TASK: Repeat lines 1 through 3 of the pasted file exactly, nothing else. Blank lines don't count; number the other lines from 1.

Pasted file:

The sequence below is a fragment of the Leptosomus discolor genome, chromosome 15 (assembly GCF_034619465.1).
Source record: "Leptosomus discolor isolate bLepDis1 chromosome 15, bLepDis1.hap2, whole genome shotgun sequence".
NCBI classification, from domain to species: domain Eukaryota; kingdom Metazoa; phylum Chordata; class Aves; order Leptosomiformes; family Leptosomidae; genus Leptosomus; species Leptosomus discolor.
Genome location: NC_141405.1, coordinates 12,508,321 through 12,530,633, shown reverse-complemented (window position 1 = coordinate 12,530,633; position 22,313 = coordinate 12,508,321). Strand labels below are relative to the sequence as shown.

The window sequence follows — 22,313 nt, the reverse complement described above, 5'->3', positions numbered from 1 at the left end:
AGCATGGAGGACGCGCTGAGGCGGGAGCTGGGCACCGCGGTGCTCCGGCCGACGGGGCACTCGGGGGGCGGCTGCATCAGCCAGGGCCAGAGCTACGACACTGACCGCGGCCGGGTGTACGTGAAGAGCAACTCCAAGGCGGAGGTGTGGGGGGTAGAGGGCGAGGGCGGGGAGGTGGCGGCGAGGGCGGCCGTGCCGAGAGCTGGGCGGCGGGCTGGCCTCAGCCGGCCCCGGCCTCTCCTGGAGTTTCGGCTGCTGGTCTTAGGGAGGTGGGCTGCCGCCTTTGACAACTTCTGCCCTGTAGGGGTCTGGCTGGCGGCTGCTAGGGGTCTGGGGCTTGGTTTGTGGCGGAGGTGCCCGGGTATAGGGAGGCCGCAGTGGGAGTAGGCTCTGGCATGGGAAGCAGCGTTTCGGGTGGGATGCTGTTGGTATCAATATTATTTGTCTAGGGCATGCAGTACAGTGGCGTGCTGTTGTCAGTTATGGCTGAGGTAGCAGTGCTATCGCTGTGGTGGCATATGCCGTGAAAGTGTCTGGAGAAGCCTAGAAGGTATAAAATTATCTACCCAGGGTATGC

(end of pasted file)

The sequence below is a fragment of the Leptosomus discolor genome, chromosome 15 (assembly GCF_034619465.1).
Source record: "Leptosomus discolor isolate bLepDis1 chromosome 15, bLepDis1.hap2, whole genome shotgun sequence".
NCBI classification, from domain to species: domain Eukaryota; kingdom Metazoa; phylum Chordata; class Aves; order Leptosomiformes; family Leptosomidae; genus Leptosomus; species Leptosomus discolor.